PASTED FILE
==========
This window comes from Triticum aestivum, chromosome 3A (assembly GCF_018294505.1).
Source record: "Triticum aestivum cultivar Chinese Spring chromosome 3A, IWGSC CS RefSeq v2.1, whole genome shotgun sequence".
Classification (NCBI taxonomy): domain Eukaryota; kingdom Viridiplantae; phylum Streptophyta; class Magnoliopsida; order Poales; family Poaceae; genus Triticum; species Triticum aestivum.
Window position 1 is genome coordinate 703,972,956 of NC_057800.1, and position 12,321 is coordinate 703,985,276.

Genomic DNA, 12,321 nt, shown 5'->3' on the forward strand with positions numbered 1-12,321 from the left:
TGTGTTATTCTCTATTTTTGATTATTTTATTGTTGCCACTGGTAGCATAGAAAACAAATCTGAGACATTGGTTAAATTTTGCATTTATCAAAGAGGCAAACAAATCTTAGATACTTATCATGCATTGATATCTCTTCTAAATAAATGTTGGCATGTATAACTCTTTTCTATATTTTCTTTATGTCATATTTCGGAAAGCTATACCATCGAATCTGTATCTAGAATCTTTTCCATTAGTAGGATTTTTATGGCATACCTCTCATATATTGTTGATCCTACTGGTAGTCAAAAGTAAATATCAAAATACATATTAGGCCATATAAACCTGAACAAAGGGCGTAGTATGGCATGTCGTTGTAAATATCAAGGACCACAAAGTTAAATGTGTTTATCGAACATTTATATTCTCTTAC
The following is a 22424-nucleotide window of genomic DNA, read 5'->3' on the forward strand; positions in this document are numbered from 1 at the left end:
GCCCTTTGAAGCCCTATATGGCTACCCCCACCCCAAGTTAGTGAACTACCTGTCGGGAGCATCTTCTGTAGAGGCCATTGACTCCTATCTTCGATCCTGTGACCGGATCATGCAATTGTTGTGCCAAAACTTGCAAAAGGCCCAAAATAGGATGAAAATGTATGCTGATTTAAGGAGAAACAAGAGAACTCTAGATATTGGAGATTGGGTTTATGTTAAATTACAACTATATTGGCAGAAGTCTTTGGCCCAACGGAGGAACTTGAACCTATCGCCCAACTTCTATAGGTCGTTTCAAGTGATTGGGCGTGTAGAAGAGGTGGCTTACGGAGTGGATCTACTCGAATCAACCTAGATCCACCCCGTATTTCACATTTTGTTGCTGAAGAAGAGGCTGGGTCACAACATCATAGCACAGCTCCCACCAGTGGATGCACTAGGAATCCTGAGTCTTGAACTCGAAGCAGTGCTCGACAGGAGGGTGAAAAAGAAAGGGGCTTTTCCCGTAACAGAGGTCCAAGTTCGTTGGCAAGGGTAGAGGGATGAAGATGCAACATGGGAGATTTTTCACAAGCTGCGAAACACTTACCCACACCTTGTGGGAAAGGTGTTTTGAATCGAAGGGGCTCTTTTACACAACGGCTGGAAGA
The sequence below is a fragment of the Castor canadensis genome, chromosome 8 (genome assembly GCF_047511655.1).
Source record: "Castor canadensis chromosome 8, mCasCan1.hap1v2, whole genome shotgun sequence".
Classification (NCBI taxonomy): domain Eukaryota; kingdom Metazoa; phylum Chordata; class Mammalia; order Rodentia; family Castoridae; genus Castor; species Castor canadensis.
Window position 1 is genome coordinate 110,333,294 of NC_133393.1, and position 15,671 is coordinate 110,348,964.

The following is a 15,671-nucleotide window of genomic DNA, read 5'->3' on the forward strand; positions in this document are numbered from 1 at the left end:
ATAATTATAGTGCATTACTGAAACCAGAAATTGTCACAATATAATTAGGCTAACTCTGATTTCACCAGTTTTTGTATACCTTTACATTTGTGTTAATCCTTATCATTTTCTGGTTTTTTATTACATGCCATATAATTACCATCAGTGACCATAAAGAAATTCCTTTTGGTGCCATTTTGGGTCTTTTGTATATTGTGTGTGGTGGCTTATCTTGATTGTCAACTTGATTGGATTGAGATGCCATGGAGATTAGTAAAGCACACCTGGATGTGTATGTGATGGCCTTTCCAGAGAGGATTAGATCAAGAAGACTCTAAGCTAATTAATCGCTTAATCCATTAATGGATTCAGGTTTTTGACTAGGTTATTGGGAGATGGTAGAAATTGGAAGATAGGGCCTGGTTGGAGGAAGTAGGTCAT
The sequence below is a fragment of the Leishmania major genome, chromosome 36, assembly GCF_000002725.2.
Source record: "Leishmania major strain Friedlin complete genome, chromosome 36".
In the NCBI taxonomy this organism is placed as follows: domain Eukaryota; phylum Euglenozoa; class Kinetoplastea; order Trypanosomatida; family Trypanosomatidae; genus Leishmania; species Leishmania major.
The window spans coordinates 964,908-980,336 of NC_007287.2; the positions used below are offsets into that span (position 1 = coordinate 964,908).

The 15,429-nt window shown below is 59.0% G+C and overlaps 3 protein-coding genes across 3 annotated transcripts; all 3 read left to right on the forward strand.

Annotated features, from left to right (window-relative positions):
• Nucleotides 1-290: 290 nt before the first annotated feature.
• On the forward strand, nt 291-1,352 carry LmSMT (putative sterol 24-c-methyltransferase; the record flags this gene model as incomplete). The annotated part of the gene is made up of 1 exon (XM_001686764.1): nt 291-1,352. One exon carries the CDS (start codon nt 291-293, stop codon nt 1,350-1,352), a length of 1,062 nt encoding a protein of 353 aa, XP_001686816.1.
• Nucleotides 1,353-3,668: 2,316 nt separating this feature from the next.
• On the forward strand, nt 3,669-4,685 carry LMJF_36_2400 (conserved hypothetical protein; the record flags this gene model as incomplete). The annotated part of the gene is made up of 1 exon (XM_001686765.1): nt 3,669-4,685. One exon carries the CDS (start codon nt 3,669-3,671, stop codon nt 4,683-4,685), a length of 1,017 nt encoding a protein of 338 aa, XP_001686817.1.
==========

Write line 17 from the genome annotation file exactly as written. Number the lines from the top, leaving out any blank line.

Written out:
In the NCBI taxonomy this organism is placed as follows: domain Eukaryota; phylum Euglenozoa; class Kinetoplastea; order Trypanosomatida; family Trypanosomatidae; genus Leishmania; species Leishmania major.